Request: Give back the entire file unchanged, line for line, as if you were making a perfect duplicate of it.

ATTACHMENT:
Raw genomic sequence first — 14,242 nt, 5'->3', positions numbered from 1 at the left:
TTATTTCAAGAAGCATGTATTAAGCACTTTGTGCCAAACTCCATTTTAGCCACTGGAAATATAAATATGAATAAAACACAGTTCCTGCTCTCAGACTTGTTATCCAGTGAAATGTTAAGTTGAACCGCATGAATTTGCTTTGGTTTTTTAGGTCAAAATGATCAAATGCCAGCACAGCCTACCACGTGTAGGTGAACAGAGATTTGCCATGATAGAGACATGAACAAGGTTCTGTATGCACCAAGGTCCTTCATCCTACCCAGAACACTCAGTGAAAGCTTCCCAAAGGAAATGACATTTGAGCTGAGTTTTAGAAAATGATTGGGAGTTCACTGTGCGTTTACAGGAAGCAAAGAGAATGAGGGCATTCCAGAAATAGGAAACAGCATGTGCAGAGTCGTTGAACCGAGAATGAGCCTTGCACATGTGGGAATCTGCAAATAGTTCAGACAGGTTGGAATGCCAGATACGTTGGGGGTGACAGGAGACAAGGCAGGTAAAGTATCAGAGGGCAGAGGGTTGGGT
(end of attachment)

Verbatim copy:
Raw genomic sequence first — 14,242 nt, 5'->3', positions numbered from 1 at the left:
TTATTTCAAGAAGCATGTATTAAGCACTTTGTGCCAAACTCCATTTTAGCCACTGGAAATATAAATATGAATAAAACACAGTTCCTGCTCTCAGACTTGTTATCCAGTGAAATGTTAAGTTGAACCGCATGAATTTGCTTTGGTTTTTTAGGTCAAAATGATCAAATGCCAGCACAGCCTACCACGTGTAGGTGAACAGAGATTTGCCATGATAGAGACATGAACAAGGTTCTGTATGCACCAAGGTCCTTCATCCTACCCAGAACACTCAGTGAAAGCTTCCCAAAGGAAATGACATTTGAGCTGAGTTTTAGAAAATGATTGGGAGTTCACTGTGCGTTTACAGGAAGCAAAGAGAATGAGGGCATTCCAGAAATAGGAAACAGCATGTGCAGAGTCGTTGAACCGAGAATGAGCCTTGCACATGTGGGAATCTGCAAATAGTTCAGACAGGTTGGAATGCCAGATACGTTGGGGGTGACAGGAGACAAGGCAGGTAAAGTATCAGAGGGCAGAGGGTTGGGT